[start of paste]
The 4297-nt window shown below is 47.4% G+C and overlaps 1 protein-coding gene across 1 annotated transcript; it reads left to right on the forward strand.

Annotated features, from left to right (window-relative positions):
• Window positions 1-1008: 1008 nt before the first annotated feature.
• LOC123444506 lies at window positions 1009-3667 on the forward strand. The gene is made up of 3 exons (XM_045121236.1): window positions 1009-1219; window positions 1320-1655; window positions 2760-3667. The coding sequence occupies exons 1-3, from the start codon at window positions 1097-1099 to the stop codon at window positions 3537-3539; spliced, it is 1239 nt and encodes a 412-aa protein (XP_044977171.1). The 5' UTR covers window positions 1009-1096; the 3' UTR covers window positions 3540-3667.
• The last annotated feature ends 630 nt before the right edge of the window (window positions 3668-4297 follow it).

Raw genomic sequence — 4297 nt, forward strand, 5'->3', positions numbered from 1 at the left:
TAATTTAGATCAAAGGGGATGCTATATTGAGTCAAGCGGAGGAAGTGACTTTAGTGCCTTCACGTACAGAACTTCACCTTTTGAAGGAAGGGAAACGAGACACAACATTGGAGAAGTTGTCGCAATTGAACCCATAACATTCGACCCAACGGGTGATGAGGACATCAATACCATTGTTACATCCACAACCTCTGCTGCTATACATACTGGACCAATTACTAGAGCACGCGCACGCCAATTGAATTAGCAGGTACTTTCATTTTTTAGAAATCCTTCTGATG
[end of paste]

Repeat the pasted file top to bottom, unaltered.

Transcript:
The 4297-nt window shown below is 47.4% G+C and overlaps 1 protein-coding gene across 1 annotated transcript; it reads left to right on the forward strand.

Annotated features, from left to right (window-relative positions):
• Window positions 1-1008: 1008 nt before the first annotated feature.
• LOC123444506 lies at window positions 1009-3667 on the forward strand. The gene is made up of 3 exons (XM_045121236.1): window positions 1009-1219; window positions 1320-1655; window positions 2760-3667. The coding sequence occupies exons 1-3, from the start codon at window positions 1097-1099 to the stop codon at window positions 3537-3539; spliced, it is 1239 nt and encodes a 412-aa protein (XP_044977171.1). The 5' UTR covers window positions 1009-1096; the 3' UTR covers window positions 3540-3667.
• The last annotated feature ends 630 nt before the right edge of the window (window positions 3668-4297 follow it).

Raw genomic sequence — 4297 nt, forward strand, 5'->3', positions numbered from 1 at the left:
TAATTTAGATCAAAGGGGATGCTATATTGAGTCAAGCGGAGGAAGTGACTTTAGTGCCTTCACGTACAGAACTTCACCTTTTGAAGGAAGGGAAACGAGACACAACATTGGAGAAGTTGTCGCAATTGAACCCATAACATTCGACCCAACGGGTGATGAGGACATCAATACCATTGTTACATCCACAACCTCTGCTGCTATACATACTGGACCAATTACTAGAGCACGCGCACGCCAATTGAATTAGCAGGTACTTTCATTTTTTAGAAATCCTTCTGATG